• what limits will be placed on contacts and for how long

    • whether limits can be lifted or should continue

  • details of complainants’ rights of review/appeal against

    • a decision to invoke the policy and/or

    • any particular restrictions applied

  • guidance on the nature of the records to be kept

  • what information is given to complainants when the policy is applied

  • advice about who in your organisation is to be informed that contact with a named complainant is being restricted and why

  • links with other organisational policies.

Consider whether your policy in this area properly aligns with your policies on such matters as equal opportunities, health and safety, staff welfare, harassment, codes of conduct for
staff, disciplinary procedures, complaints policy, Freedom of Information requests, and so on.

If your consideration of the complaint is ended you have the option of ending all communication with the complainant on the issue and, where appropriate, referring the complainant to the Ombudsman.

If the complaint is still under consideration steps may be necessary to manage the complainant’s behaviour.

The decision to designate someone’s behaviour as unreasonable, and restrict their access to you, could have serious consequences for the individual. So, you should be satisfied that:

  • the complaint is being or has been investigated properly

  • any decision reached on it is the right one

  • communications with the complainant have been adequate, and

  • the complainant is not now providing any significant new information that might affect the organisation’s view on the complaint.

When it is necessary to designate the complainant as behaving unreasonably, some of following steps may assist.

  • Offering the complainant a meeting with an officer of appropriate seniority to explore scope for a resolution of the complaint and explain why their current behaviour is seen as unreasonable.

  • Sharing your policy with the complainant and warning them that restrictive actions may need to be applied if their behaviour continues.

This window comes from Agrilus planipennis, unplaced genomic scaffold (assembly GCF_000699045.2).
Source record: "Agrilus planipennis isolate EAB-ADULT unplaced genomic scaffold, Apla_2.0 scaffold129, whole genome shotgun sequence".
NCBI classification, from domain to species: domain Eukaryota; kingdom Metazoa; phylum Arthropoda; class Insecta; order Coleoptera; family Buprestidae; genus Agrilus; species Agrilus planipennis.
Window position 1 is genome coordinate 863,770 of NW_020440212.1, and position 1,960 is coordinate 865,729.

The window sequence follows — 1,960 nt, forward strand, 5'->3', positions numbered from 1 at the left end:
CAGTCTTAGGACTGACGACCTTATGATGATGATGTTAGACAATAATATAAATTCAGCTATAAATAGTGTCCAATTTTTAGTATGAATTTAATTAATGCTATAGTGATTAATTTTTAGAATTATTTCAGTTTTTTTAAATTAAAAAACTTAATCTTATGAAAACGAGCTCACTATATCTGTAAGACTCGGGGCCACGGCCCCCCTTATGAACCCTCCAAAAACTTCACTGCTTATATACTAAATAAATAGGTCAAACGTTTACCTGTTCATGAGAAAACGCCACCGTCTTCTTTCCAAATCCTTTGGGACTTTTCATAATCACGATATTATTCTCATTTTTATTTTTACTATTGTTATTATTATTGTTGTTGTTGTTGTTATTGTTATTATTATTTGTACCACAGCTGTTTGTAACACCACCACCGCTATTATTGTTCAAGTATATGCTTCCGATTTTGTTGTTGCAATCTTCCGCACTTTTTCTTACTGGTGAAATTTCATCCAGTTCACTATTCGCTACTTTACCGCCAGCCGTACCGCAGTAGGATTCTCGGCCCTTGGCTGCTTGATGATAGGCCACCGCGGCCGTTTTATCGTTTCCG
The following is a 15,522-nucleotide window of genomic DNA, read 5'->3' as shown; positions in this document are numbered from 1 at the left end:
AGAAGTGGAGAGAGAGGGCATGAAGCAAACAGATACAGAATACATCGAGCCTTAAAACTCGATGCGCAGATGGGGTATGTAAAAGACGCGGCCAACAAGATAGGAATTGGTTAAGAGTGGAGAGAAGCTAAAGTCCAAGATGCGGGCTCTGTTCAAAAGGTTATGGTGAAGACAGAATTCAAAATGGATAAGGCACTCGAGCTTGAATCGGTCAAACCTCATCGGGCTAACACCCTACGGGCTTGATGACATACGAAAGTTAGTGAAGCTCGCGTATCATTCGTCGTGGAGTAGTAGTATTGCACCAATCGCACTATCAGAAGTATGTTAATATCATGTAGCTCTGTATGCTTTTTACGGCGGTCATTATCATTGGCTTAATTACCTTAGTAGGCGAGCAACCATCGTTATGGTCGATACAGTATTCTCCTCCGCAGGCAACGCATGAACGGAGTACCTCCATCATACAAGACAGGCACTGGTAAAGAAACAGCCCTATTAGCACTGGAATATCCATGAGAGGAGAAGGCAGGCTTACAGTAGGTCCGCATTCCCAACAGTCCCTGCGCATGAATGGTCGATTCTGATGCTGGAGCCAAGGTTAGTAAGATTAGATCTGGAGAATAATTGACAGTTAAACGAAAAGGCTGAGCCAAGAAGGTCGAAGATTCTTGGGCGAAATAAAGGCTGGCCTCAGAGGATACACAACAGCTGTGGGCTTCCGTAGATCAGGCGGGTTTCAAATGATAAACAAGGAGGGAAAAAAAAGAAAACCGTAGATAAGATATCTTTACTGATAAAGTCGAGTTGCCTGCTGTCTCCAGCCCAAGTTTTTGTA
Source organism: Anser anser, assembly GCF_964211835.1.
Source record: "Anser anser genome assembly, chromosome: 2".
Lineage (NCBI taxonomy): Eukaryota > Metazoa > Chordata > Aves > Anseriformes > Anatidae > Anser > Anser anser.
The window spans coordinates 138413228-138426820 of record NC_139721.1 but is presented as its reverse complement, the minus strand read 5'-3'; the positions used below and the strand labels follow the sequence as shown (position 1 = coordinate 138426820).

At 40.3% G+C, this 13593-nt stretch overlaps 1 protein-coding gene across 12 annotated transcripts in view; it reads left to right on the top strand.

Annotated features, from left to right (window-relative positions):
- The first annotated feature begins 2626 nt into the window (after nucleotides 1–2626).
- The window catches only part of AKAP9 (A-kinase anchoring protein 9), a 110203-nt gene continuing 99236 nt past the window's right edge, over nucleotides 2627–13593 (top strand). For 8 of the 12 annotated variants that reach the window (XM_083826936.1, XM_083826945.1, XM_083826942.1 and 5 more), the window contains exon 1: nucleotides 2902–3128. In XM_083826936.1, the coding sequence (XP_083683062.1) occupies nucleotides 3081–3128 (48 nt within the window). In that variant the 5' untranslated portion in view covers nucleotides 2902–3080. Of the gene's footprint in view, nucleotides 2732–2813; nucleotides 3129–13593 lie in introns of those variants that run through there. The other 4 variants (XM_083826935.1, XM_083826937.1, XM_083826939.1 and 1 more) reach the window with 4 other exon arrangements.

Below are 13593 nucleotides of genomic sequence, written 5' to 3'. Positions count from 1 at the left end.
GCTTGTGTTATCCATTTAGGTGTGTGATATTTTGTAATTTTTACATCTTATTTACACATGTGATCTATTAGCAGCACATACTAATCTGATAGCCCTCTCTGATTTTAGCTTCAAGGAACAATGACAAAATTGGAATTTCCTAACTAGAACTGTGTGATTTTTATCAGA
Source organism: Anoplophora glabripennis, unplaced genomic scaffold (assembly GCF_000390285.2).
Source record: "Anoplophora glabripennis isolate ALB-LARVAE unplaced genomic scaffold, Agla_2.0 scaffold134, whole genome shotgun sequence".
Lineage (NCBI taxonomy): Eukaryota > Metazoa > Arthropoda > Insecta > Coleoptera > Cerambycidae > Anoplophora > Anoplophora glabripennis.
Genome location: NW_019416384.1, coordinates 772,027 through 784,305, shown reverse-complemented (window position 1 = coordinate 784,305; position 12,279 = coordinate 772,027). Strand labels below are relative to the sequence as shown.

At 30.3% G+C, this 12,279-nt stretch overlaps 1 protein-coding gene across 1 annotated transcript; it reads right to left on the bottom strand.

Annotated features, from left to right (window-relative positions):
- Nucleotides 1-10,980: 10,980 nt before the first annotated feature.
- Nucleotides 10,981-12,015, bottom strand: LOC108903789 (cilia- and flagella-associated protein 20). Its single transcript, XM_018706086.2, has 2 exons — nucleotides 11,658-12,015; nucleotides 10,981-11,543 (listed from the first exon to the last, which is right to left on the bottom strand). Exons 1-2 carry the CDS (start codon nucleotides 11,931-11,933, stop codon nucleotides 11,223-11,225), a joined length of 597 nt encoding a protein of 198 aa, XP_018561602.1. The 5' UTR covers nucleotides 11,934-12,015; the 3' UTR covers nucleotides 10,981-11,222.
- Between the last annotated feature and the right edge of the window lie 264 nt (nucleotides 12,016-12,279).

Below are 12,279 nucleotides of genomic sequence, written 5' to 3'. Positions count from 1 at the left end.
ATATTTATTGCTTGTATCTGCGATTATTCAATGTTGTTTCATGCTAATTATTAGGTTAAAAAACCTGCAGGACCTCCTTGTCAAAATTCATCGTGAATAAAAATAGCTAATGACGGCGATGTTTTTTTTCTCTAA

• Setting up a strategy meeting to agree a cross-departmental approach.

  • Appointing a key officer to coordinate the organisation’s response(s).

  • Helping the complainant to find a suitable independent advocate especially if the complainant has different needs.

Any actions taken should be proportionate to the nature and frequency of the complainant’s current contacts. The following options may be suitable, taking the complainant’s behaviour and circumstances into account. The objective is to manage the complainant’s unreasonable behaviour in such a way that their complaint can be concluded quickly, without further distractions. Options include:

  • Placing limits on the number and duration of contacts with staff per week or month.

  • Offering a restricted time slot for necessary calls.

  • Limiting the complainant to one medium of contact (telephone, letter, email etc).

  • Requiring the complainant to communicate only with one named member of staff.

  • Requiring any personal contacts to take place in the presence of a witness and in a suitable location.

  • Refusing to register and process further complaints about the same matter.

Where a decision on the complaint has been made, you can tell the complainant that future correspondence will be read and placed on the file but not acknowledged, unless it contains material new information. A designated officer should be identified who will read future correspondence.

If a decision is taken to apply restricted access, write to the complainant with a copy of the policy to explain:

  • why the decision has been taken

  • what it means for his or her contacts with the organisation

  • how long any limits will last, and

  • what the complainant can do to have the decision reviewed.

Keep adequate records to show:

  • when a decision is taken not to apply the policy when a member of staff asks for this to be done, or

  • when a decision is taken to make an exception to the policy once it has been applied, or

  • when a decision is taken not to put a further complaint from this complainant through your complaints procedure for any reason, and

  • when a decision is taken not to respond to further correspondence, make sure any further letters, faxes or emails from the complainant are checked to pick up any significant new information.

When complaints about new issues are made, these should be treated on their merits. You should consider whether any restrictions previously applied are still appropriate and necessary.

When imposing a restriction on access, you should have a specified review date. Limits should be lifted and relationships returned to normal unless there are good grounds to extend them.
You should tell the complainant of the outcome of your review. If limits are to continue, explain your reasons and state when the limits will next be reviewed.

Relations between organisations and complainants sometimes break down badly while complaints are under investigation and there is little prospect of achieving a satisfactory outcome. In such circumstances there may be nothing to gain from following through all stages of the organisation’s complaints procedure. In these circumstances, we may, exceptionally, be prepared to consider complaints before complaints procedures have been exhausted.

A complainant who has been treated as behaving unreasonably may make a complaint to us about it. We are unlikely to be critical of the organisation’s action if it can show that it acted proportionately and in accordance with its adopted policy.